Nigeria: Nowhere To Hide


December 10, 2015: Boko Haram is largely confined to northeastern Nigeria, which is one reason the world does not hear much about it. Attacks in neighboring Chad, Niger and Cameroon continue but are met with much faster and damaging retaliation. Boko Haram shows no interest in going international. President Buhari, in power since March, still has the support of most Nigerians when it comes to defeating Boko Haram. Buhari admits that Boko Haram related violence has left over 20,000 dead since 2009 and forced nearly three million people from their homes. Then there is the billions of dollars in damage to the economy and the Islamic terrorist campaign against non-Islamic education. This has shut down schools for over a million students and driven nearly 20,000 teachers from their schools and many from the Moslem northeast. Thousands of Christians have fled as well since Boko Haram often targets non-Moslems first. As a retired general and a Moslem Buhari is seen as the best hope to halt the Islamic terror. Buhari has, unlike his predecessor, encouraged the West to send any assistance they can. Buhari has ordered the military to not interfere with foreign help. This has been a problem in the past, in part because of resentment at having to depend on foreign help but also because of fear that foreign troops working inside Nigeria would report incidents of corruption they witnessed. Buhari welcomes this.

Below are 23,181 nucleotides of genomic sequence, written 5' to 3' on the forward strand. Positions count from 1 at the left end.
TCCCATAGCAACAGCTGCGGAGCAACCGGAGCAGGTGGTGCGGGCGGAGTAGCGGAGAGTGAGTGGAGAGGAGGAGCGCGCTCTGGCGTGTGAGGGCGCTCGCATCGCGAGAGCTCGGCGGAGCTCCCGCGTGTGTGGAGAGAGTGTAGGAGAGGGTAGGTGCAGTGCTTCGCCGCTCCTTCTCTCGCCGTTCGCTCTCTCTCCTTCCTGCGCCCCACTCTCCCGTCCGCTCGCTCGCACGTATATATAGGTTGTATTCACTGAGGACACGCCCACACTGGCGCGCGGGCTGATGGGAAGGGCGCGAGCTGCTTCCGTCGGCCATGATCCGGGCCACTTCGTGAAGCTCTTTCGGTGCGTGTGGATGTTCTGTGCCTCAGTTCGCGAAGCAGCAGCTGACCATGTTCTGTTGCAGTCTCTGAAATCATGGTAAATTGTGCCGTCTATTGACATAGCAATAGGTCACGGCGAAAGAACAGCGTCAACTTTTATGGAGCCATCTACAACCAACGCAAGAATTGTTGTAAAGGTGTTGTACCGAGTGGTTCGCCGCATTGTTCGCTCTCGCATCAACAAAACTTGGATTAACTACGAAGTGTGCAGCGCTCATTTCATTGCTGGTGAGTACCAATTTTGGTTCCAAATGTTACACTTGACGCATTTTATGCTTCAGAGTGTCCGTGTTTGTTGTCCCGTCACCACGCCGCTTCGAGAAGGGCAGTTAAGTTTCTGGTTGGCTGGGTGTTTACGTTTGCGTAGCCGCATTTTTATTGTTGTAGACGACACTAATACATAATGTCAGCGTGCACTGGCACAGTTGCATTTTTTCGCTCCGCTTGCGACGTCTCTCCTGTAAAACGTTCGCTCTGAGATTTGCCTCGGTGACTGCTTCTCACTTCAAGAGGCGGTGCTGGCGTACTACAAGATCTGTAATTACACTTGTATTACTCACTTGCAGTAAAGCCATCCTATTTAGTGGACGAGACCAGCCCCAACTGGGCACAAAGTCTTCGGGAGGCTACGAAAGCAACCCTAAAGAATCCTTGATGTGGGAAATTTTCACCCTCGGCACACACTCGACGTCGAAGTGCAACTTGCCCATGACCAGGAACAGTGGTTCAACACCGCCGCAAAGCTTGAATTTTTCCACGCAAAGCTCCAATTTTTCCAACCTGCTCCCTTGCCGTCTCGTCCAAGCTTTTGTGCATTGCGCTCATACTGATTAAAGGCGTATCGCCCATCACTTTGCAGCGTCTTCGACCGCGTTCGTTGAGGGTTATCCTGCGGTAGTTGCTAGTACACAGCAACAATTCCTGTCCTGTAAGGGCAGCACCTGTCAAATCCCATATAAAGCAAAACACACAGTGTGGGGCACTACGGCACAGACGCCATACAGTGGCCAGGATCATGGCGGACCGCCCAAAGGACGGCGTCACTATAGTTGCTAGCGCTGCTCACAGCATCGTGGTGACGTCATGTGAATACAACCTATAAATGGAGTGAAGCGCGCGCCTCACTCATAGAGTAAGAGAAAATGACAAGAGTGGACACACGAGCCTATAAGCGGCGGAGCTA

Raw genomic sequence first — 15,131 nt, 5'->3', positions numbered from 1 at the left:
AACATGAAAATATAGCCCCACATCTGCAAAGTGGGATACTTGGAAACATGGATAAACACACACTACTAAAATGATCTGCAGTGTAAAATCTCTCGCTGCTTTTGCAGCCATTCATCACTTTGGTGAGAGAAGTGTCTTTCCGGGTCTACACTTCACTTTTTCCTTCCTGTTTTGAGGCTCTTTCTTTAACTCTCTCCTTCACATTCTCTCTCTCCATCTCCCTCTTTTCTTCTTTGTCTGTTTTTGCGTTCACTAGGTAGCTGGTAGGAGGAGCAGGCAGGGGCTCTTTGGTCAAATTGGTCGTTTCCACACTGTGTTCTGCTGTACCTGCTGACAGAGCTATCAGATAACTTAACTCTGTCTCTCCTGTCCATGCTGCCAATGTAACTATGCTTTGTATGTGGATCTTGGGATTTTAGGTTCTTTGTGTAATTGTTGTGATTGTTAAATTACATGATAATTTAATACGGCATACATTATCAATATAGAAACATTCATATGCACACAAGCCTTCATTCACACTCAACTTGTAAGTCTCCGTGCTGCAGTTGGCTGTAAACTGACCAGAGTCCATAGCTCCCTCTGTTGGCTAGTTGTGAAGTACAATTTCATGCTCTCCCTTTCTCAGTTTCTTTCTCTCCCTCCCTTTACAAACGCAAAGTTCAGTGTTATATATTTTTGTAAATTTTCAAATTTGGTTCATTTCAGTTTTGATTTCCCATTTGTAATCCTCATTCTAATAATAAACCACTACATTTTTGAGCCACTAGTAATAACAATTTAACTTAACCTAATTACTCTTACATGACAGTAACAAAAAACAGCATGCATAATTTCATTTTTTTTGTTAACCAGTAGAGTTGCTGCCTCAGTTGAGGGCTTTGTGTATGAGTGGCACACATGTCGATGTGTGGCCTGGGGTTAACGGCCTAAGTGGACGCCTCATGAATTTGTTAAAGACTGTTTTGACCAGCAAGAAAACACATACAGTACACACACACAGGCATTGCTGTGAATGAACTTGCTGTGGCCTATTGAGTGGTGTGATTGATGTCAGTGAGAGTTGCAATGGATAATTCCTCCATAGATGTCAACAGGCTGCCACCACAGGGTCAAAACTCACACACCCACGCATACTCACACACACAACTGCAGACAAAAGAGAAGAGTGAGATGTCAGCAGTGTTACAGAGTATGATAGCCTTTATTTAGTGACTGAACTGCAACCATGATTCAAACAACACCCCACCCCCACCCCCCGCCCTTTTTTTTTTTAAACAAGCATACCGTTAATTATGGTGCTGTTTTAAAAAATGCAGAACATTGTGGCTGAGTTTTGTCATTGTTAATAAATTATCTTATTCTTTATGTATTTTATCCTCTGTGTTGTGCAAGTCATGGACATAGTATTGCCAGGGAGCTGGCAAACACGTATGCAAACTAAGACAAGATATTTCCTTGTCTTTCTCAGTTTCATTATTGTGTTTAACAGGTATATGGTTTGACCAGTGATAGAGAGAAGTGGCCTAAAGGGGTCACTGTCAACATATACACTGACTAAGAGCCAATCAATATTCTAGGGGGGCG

In the northeast troops resumed raids and sweeps into the Sambisa Forest. This is largely a search for Boko Haram camps and any of the Islamic terrorists who were not able to flee. Boko Haram has been driven out of parts of the forest several times but keep returning. The Boko Haram got better at building and defending these camps. Approaching troops noted that camps now include more bunkers built with layers of logs to provide better protection from aerial bombs or artillery shells. Air force pilots have gotten a lot of practice attacking targets in the Sambisa Forest and survivors of these attacks realize that more robust bunkers are a matter of life or death. When given enough time Boko Haram will also surround new camps with landmines and traps. This is a growing problem because good (and often reused) camp sites are increasingly dangerous to everyone (Boko Haram, soldiers, local hunters) because fleeing Boko Haram do not remove landmines and booby traps and troops do not find all of them either. So Boko Haram have to be careful reusing old camp sites because of the forgotten landmines. The government is now using artillery (guns and rockets) to hit some camp sites spotted from the air. Troops eventually visit most of these sites to search for useful information to aid in finding more Boko Haram camps and individuals. Some of the camps, which contain kidnapped civilians and stolen livestock, are only attacked by troops and over a thousand captives freed and thousands of cattle rounded up.